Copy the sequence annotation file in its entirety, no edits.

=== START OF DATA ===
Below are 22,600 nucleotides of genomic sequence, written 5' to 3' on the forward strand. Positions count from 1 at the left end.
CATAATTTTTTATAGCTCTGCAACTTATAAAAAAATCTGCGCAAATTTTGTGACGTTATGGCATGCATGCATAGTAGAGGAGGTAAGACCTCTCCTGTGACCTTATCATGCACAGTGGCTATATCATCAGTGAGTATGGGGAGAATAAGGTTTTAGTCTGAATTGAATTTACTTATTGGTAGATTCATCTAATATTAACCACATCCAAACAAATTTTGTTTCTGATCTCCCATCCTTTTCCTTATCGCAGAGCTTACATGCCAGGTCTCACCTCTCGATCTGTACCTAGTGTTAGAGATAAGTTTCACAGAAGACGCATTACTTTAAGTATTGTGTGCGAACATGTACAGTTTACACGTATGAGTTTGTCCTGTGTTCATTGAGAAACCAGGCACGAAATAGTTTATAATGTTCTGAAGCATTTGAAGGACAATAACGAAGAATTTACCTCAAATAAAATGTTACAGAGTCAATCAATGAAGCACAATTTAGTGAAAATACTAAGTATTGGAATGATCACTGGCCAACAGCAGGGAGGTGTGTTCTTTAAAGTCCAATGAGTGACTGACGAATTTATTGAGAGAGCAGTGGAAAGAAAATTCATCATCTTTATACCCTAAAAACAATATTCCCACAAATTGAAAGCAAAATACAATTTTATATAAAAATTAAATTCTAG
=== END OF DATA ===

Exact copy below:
Below are 22,600 nucleotides of genomic sequence, written 5' to 3' on the forward strand. Positions count from 1 at the left end.
CATAATTTTTTATAGCTCTGCAACTTATAAAAAAATCTGCGCAAATTTTGTGACGTTATGGCATGCATGCATAGTAGAGGAGGTAAGACCTCTCCTGTGACCTTATCATGCACAGTGGCTATATCATCAGTGAGTATGGGGAGAATAAGGTTTTAGTCTGAATTGAATTTACTTATTGGTAGATTCATCTAATATTAACCACATCCAAACAAATTTTGTTTCTGATCTCCCATCCTTTTCCTTATCGCAGAGCTTACATGCCAGGTCTCACCTCTCGATCTGTACCTAGTGTTAGAGATAAGTTTCACAGAAGACGCATTACTTTAAGTATTGTGTGCGAACATGTACAGTTTACACGTATGAGTTTGTCCTGTGTTCATTGAGAAACCAGGCACGAAATAGTTTATAATGTTCTGAAGCATTTGAAGGACAATAACGAAGAATTTACCTCAAATAAAATGTTACAGAGTCAATCAATGAAGCACAATTTAGTGAAAATACTAAGTATTGGAATGATCACTGGCCAACAGCAGGGAGGTGTGTTCTTTAAAGTCCAATGAGTGACTGACGAATTTATTGAGAGAGCAGTGGAAAGAAAATTCATCATCTTTATACCCTAAAAACAATATTCCCACAAATTGAAAGCAAAATACAATTTTATATAAAAATTAAATTCTAG